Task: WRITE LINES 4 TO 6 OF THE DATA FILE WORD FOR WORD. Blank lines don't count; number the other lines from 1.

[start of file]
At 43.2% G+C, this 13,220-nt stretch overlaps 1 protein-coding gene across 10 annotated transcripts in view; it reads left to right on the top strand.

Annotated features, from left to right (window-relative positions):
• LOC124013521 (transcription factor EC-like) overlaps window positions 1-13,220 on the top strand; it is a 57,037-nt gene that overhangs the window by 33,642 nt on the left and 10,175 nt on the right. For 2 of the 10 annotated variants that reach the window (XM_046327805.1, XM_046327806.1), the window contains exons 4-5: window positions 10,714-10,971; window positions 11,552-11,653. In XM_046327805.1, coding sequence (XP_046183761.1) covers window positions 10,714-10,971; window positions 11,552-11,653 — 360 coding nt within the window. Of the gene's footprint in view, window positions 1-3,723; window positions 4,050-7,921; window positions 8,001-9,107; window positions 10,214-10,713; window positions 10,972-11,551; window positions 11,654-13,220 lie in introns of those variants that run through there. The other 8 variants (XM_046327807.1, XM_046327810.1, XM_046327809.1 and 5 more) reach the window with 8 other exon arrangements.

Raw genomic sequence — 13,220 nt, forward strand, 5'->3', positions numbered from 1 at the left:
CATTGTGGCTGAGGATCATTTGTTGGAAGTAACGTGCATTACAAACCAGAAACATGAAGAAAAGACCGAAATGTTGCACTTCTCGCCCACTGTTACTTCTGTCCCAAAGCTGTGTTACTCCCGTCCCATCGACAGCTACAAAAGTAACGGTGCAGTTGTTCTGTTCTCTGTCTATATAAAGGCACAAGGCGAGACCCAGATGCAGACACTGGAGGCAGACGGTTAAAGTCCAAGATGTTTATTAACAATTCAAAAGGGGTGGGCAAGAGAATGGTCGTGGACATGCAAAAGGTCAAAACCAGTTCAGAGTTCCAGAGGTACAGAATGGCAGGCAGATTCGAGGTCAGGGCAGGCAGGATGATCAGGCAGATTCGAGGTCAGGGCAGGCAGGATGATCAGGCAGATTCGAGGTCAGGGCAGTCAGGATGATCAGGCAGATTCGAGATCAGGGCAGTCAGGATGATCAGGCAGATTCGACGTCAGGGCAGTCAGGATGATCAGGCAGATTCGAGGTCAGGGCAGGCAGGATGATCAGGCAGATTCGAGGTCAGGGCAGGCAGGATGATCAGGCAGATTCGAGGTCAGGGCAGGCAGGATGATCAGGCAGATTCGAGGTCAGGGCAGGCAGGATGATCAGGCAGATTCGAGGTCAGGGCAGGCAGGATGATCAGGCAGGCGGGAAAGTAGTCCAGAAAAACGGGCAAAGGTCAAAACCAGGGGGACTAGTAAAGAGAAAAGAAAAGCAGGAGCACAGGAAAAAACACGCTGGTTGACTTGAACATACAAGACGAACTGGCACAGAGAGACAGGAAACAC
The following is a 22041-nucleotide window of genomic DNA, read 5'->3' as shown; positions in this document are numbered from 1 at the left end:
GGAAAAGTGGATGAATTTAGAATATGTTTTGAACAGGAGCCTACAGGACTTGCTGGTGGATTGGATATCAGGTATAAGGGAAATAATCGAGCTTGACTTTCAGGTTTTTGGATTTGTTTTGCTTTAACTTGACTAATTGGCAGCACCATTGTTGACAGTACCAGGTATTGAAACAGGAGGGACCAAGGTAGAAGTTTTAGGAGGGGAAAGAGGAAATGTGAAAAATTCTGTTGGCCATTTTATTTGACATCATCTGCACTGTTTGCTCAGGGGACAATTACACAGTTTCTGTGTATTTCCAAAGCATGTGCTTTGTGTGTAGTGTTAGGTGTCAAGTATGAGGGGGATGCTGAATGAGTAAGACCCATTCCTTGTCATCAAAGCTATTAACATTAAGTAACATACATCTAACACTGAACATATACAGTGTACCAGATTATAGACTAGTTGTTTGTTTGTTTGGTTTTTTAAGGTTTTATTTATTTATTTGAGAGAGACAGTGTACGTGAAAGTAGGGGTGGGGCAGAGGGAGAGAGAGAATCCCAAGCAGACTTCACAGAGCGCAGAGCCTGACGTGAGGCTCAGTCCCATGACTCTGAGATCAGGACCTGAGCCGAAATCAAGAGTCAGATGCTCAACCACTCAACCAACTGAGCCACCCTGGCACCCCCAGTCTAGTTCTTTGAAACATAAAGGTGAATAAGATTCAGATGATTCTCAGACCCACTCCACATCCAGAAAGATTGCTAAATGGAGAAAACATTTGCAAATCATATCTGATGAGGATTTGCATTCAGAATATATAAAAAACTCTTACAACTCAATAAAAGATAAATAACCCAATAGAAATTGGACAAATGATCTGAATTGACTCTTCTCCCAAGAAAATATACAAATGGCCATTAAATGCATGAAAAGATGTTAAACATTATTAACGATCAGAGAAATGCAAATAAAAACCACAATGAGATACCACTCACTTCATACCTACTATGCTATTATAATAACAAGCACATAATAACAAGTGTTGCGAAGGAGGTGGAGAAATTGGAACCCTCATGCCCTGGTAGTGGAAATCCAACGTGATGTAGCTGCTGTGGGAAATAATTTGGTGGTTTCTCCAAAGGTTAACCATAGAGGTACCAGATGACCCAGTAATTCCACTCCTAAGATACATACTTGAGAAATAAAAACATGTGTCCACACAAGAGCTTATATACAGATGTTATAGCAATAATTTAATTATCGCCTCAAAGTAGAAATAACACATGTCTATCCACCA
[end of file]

Raw genomic sequence — 13,220 nt, forward strand, 5'->3', positions numbered from 1 at the left:
CATTGTGGCTGAGGATCATTTGTTGGAAGTAACGTGCATTACAAACCAGAAACATGAAGAAAAGACCGAAATGTTGCACTTCTCGCCCACTGTTACTTCTGTCCCAAAGCTGTGTTACTCCCGTCCCATCGACAGCTACAAAAGTAACGGTGCAGTTGTTCTGTTCTCTGTCTATATAAAGGCACAAGGCGAGACCCAGATGCAGACACTGGAGGCAGACGGTTAAAGTCCAAGATGTTTATTAACAATTCAAAAGGGGTGGGCAAGAGAATGGTCGTGGACATGCAAAAGGTCAAAACCAGTTCAGAGTTCCAGAGGTACAGAATGGCAGGCAGATTCGAGGTCAGGGCAGGCAGGATGATCAGGCAGATTCGAGGTCAGGGCAGGCAGGATGATCAGGCAGATTCGAGGTCAGGGCAGTCAGGATGATCAGGCAGATTCGAGATCAGGGCAGTCAGGATGATCAGGCAGATTCGACGTCAGGGCAGTCAGGATGATCAGGCAGATTCGAGGTCAGGGCAGGCAGGATGATCAGGCAGATTCGAGGTCAGGGCAGGCAGGATGATCAGGCAGATTCGAGGTCAGGGCAGGCAGGATGATCAGGCAGATTCGAGGTCAGGGCAGGCAGGATGATCAGGCAGATTCGAGGTCAGGGCAGGCAGGATGATCAGGCAGGCGGGAAAGTAGTCCAGAAAAACGGGCAAAGGTCAAAACCAGGGGGACTAGTAAAGAGAAAAGAAAAGCAGGAGCACAGGAAAAAACACGCTGGTTGACTTGAACATACAAGACGAACTGGCACAGAGAGACAGGAAACAC
The following is a 22041-nucleotide window of genomic DNA, read 5'->3' as shown; positions in this document are numbered from 1 at the left end: